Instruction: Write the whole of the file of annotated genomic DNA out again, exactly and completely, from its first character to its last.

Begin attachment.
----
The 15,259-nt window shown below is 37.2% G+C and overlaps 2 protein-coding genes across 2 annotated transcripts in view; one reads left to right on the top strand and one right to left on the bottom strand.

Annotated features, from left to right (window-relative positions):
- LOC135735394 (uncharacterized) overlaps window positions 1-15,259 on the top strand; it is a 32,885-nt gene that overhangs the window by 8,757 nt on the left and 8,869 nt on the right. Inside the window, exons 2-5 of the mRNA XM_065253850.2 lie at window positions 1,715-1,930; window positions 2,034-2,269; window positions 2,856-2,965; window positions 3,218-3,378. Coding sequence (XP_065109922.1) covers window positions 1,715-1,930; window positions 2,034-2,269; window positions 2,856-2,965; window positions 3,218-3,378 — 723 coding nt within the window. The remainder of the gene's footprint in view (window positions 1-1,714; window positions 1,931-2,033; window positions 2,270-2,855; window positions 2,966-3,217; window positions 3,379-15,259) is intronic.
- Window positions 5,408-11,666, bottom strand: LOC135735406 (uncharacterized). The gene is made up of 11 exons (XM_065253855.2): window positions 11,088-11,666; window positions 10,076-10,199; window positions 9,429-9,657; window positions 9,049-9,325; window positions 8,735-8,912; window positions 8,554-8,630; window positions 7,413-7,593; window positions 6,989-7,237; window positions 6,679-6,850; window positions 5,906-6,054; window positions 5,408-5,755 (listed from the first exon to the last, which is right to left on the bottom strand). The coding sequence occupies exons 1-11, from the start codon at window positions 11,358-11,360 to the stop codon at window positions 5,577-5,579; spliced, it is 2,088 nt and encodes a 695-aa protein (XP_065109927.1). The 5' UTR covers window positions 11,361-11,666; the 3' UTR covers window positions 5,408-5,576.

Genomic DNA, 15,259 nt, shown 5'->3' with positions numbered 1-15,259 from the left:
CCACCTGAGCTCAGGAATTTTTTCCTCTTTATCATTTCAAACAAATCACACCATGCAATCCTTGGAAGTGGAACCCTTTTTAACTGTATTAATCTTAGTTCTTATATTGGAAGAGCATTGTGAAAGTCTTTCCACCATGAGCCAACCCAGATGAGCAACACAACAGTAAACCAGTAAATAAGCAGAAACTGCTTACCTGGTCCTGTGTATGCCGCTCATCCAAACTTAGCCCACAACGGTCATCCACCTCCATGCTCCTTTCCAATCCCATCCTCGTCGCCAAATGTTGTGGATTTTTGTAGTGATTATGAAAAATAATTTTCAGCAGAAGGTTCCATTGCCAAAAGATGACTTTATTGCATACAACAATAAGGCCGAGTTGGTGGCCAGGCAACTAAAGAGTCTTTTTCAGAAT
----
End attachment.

The 15,259-nt window shown below is 37.2% G+C and overlaps 2 protein-coding genes across 2 annotated transcripts in view; one reads left to right on the top strand and one right to left on the bottom strand.

Annotated features, from left to right (window-relative positions):
- LOC135735394 (uncharacterized) overlaps window positions 1-15,259 on the top strand; it is a 32,885-nt gene that overhangs the window by 8,757 nt on the left and 8,869 nt on the right. Inside the window, exons 2-5 of the mRNA XM_065253850.2 lie at window positions 1,715-1,930; window positions 2,034-2,269; window positions 2,856-2,965; window positions 3,218-3,378. Coding sequence (XP_065109922.1) covers window positions 1,715-1,930; window positions 2,034-2,269; window positions 2,856-2,965; window positions 3,218-3,378 — 723 coding nt within the window. The remainder of the gene's footprint in view (window positions 1-1,714; window positions 1,931-2,033; window positions 2,270-2,855; window positions 2,966-3,217; window positions 3,379-15,259) is intronic.
- Window positions 5,408-11,666, bottom strand: LOC135735406 (uncharacterized). The gene is made up of 11 exons (XM_065253855.2): window positions 11,088-11,666; window positions 10,076-10,199; window positions 9,429-9,657; window positions 9,049-9,325; window positions 8,735-8,912; window positions 8,554-8,630; window positions 7,413-7,593; window positions 6,989-7,237; window positions 6,679-6,850; window positions 5,906-6,054; window positions 5,408-5,755 (listed from the first exon to the last, which is right to left on the bottom strand). The coding sequence occupies exons 1-11, from the start codon at window positions 11,358-11,360 to the stop codon at window positions 5,577-5,579; spliced, it is 2,088 nt and encodes a 695-aa protein (XP_065109927.1). The 5' UTR covers window positions 11,361-11,666; the 3' UTR covers window positions 5,408-5,576.

Genomic DNA, 15,259 nt, shown 5'->3' with positions numbered 1-15,259 from the left:
CCACCTGAGCTCAGGAATTTTTTCCTCTTTATCATTTCAAACAAATCACACCATGCAATCCTTGGAAGTGGAACCCTTTTTAACTGTATTAATCTTAGTTCTTATATTGGAAGAGCATTGTGAAAGTCTTTCCACCATGAGCCAACCCAGATGAGCAACACAACAGTAAACCAGTAAATAAGCAGAAACTGCTTACCTGGTCCTGTGTATGCCGCTCATCCAAACTTAGCCCACAACGGTCATCCACCTCCATGCTCCTTTCCAATCCCATCCTCGTCGCCAAATGTTGTGGATTTTTGTAGTGATTATGAAAAATAATTTTCAGCAGAAGGTTCCATTGCCAAAAGATGACTTTATTGCATACAACAATAAGGCCGAGTTGGTGGCCAGGCAACTAAAGAGTCTTTTTCAGAAT